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Printing began with the invention of typography and the flat wooden printing press by Johannes Gutenberg in the 15th century, the form of which was preserved for about half a century. The idea of applying pressure to a flat surface by a person using ink and a press prevailed as the most common way of printing on paper. The printing form was placed on a stable plate, upright or horizontal. With each movement of the press, another metal plate pressed a sheet of paper onto the form and a page was printed.

After the Industrial Revolution (1760-1840), the form and material of printing presses started to change. The need to increase production and reduce the time and fatigue of craftsmen led to several attempts to improve the type presses. It was then that the first iron printing presses were made, which became very popular, some with complicated pedal systems and others easier to use, which did not increase the speed of production but simplified the operation.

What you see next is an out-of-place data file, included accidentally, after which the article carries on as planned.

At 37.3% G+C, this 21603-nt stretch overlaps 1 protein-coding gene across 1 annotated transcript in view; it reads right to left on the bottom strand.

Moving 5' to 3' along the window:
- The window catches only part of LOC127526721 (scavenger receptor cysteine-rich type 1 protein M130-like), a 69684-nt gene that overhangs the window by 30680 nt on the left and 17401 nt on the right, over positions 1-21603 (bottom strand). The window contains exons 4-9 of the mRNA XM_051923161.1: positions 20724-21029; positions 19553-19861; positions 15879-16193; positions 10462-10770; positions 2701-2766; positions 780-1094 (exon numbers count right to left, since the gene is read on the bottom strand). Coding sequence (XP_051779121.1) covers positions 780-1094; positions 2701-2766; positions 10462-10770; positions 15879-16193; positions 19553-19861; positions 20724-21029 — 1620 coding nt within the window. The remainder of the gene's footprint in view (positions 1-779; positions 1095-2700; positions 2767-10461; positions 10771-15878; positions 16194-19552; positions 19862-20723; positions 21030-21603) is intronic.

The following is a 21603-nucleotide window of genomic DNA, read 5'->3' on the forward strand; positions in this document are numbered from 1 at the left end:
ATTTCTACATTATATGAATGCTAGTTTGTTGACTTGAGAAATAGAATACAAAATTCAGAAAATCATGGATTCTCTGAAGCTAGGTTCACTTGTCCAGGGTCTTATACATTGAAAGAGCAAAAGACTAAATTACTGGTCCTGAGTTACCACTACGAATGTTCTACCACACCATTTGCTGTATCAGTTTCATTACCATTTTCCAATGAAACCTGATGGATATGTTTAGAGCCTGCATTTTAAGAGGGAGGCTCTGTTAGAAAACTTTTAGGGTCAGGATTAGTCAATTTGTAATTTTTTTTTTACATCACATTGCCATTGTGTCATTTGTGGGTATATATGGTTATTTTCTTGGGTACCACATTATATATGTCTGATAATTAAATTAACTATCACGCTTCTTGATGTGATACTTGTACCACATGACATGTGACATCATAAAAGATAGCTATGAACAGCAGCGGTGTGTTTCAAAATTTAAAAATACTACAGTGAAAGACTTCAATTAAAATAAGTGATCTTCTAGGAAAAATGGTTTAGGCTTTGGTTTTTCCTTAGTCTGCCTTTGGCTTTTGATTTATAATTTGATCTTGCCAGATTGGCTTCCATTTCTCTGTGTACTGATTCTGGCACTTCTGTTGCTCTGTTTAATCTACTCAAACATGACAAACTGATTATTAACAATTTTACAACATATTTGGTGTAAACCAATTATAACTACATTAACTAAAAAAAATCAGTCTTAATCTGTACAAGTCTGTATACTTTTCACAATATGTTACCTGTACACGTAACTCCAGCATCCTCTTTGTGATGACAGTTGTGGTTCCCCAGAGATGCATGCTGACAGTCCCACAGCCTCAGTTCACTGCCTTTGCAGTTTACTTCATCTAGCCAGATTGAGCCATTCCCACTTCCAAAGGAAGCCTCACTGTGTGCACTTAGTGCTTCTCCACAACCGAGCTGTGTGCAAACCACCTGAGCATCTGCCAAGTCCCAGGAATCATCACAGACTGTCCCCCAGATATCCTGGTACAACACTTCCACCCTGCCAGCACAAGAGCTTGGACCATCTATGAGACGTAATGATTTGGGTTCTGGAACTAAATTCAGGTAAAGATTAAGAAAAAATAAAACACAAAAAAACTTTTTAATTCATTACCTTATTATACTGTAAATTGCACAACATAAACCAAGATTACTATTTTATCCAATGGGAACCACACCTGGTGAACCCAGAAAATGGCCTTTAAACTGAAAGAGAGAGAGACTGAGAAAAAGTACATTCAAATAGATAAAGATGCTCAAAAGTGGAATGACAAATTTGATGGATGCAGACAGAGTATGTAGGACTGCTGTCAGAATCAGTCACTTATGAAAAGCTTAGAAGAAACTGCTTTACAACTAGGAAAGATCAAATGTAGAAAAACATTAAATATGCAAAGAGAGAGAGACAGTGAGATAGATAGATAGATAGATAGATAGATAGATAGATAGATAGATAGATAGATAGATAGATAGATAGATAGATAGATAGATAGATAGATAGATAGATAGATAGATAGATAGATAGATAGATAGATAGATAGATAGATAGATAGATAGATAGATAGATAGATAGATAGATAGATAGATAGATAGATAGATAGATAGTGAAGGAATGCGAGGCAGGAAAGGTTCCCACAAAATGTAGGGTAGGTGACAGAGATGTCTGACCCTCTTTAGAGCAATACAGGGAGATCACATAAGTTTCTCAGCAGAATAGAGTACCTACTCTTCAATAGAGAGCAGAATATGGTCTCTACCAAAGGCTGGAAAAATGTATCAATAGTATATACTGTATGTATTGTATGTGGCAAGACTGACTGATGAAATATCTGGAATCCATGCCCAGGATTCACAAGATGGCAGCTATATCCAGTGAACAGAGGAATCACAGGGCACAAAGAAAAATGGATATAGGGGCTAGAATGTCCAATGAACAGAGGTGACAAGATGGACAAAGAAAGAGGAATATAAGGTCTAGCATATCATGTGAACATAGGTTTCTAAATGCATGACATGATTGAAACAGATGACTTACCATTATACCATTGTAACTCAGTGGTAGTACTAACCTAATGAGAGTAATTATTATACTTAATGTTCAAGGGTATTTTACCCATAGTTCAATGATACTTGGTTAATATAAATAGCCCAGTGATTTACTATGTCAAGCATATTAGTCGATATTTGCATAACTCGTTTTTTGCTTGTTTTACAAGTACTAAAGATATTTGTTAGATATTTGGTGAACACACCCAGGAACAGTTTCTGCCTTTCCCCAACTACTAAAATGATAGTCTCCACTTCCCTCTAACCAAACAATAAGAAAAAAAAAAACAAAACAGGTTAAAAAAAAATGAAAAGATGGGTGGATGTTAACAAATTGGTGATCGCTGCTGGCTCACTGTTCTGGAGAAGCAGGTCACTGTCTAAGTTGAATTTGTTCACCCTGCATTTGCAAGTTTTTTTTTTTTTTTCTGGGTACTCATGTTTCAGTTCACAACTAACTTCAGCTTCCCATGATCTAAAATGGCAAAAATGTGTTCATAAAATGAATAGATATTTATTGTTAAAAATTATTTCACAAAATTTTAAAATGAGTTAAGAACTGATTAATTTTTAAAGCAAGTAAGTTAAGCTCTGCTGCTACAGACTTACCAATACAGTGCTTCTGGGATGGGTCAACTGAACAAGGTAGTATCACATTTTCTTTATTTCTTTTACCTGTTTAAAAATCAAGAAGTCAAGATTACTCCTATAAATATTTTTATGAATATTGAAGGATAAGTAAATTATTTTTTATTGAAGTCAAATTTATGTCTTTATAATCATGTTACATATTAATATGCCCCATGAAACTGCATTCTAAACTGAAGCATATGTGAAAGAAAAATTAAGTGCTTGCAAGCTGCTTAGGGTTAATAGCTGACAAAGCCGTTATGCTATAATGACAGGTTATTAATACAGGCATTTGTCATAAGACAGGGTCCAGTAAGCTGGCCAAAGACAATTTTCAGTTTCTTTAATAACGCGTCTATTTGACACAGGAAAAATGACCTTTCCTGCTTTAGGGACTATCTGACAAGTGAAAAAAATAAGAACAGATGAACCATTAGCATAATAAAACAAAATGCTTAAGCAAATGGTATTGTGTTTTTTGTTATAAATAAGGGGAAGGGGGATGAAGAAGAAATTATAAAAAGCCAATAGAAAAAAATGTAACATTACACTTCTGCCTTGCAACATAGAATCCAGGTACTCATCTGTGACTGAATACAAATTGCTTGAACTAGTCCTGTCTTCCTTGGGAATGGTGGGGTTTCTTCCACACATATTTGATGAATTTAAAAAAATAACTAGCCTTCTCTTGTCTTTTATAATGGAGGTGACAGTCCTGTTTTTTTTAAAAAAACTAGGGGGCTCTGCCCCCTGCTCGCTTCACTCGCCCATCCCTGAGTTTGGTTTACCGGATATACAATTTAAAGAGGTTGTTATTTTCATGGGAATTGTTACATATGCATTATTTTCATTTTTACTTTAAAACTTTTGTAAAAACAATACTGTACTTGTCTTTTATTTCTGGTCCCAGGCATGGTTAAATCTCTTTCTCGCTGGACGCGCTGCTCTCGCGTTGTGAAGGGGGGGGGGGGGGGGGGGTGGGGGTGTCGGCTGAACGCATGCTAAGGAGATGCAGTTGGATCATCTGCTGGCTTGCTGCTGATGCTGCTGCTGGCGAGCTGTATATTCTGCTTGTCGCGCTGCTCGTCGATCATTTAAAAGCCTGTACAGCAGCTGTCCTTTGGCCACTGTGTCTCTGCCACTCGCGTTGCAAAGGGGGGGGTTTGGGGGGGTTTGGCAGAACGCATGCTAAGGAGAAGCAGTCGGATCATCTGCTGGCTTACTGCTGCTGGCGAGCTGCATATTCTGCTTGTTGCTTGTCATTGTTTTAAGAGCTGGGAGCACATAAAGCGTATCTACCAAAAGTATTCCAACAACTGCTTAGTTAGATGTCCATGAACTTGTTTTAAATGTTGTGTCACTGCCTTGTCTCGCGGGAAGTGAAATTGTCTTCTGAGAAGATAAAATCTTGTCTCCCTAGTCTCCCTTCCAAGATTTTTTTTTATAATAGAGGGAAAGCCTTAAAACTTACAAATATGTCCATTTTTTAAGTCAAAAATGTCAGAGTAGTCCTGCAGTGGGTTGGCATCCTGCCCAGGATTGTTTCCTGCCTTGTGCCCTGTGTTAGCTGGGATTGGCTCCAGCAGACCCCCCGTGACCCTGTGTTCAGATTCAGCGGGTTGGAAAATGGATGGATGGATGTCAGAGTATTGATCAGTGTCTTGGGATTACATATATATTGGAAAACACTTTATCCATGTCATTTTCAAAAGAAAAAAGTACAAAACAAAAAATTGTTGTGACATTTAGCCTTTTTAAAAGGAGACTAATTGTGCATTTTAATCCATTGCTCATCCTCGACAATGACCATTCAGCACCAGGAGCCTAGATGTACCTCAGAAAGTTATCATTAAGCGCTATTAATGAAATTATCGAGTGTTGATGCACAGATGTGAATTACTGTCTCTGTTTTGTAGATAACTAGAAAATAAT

In the mid-19th century, with the growth of printing presses, needs changed, making it practical to have presses that were small, light and easy to use. When using these, the form was "locked" in an iron frame and the printing plate pressed it horizontally while rotating. The form was inked by rollers while the paper was still changed by the operator.

In the 20th century foot-powered, then steam-powered and finally electric-powered printing presses were manufactured.

Updated: 29-03-2023
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